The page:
Gardening, Tools and Too Much Fertilizer Can Burn
Sir Ken Robinson Video Below: Teachers are like Gardeners
While Michelle Rhee is making the rounds with talking heads this week promoting her new book, a most revealing quote was during the Jon Stewart interview this week on The Daily Show. Excerpt is as follows (also can be viewed in video below post -Part 1 at the 5:40 mark):
"I remember talking to a teacher when I was in DC once when she said,
And that absolutely is a frustration so part of what we have to do is to be very CLEAR with our educators about what great teaching and learning looks like, what we expect to see when we walk into their classroom, what we are prioritizing and what is most important." (note: unofficial transcript)'You know, I'm a good soldier, I'm not a rabble-rouser. I just want to do the right thing for you, for the kids, for the district. Can you just tell me what you want me to do? . . . Because I have this huge state curriculum, and I have learning standards, and the standardized tests that we have to take, and these benchmark assessments, and the Teachers Guide and the Everyday Math - there's all these things - just tell me what you want me to do, and I'll do it, but right now there's just so much stuff.'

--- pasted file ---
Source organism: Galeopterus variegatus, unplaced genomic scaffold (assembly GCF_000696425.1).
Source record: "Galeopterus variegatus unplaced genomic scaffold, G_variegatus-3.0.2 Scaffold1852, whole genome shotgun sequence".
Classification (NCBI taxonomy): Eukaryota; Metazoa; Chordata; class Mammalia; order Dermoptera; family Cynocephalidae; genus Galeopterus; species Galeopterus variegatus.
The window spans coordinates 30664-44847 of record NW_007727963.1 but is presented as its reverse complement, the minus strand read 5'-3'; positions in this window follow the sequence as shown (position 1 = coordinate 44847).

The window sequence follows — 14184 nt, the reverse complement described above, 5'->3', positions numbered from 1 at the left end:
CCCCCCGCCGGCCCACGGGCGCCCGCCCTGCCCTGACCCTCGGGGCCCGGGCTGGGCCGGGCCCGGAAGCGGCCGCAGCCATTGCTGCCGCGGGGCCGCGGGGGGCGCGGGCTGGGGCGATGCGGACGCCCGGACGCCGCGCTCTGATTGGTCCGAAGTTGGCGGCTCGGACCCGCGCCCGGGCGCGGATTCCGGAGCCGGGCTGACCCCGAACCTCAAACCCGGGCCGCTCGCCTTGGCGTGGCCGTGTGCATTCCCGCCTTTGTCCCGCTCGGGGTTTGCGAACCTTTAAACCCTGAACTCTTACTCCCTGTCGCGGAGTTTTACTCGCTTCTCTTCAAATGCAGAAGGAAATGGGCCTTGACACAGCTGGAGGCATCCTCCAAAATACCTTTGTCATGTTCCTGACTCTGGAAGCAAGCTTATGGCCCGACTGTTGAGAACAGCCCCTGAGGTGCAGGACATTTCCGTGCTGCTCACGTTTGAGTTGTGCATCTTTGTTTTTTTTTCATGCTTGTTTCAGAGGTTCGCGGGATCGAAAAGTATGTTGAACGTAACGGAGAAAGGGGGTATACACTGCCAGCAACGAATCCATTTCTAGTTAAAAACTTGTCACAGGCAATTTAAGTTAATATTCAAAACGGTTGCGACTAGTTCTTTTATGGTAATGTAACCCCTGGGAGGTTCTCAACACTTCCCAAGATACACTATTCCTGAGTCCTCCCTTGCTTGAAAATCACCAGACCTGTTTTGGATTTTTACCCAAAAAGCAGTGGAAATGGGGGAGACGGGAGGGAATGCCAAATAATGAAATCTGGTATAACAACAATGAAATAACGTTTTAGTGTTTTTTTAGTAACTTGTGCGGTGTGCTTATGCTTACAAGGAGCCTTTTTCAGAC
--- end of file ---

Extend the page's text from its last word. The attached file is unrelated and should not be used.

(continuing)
Okay. Let's get this straight. Teachers have curriculum, guides, standards, assessments,
high stakes standardized tests to administer and the like required by the "Ministers of Education". So all these things aren't CLEAR (Rhee's word above) enough so teachers are throwing up their arms and saying, "tell me what to do" requesting even more guidelines or shiny new ones (aka better)?
This sounds nothing like how the uber-successful Finnish school system operates - whose students continue to lead in international standardized test scores which are
not the goal but an outcome of their practices.
The Stewart-Rhee discussion rarely mentioned the word "student" or "kids" other than in the context "they deserve better." How this tell-me-what-to-do mode of teaching will be beneficial to our students seems to always be left out of the conversation.
Stewart attempted to counter Rhee's call for better schools through higher teacher accountability with a metaphor relating teachers as only one "tool" in the education "garden"
questioning why they seem to be the only focus in the education debate. He may have been channeling Sir Ken Robinson in the video below, Teachers are like Gardeners.
Or, maybe all the gardening metaphors got twisted in their own cleverness.
Michelle Rhee consistently mentions in interviews how parents don't have "time to wait" for good schools and that is why schools must be accountable and the best way to assess this is through standardized test scores. Some Seattle parents are refusing standardized testing because they have decided that they don't have time to wait until bureaucrats come up with better assessments for accountability than subjecting their kids to more high stakes standardized testing. Touche' or . . . not so fast with sanctions against teachers for refusal.
Yong Zhao, Howard Gardner, Sir Ken Robinson, Dennis Littky and Larry Rosenstock?
Maybe then the conversation will get more interesting.
Your mom would be proud.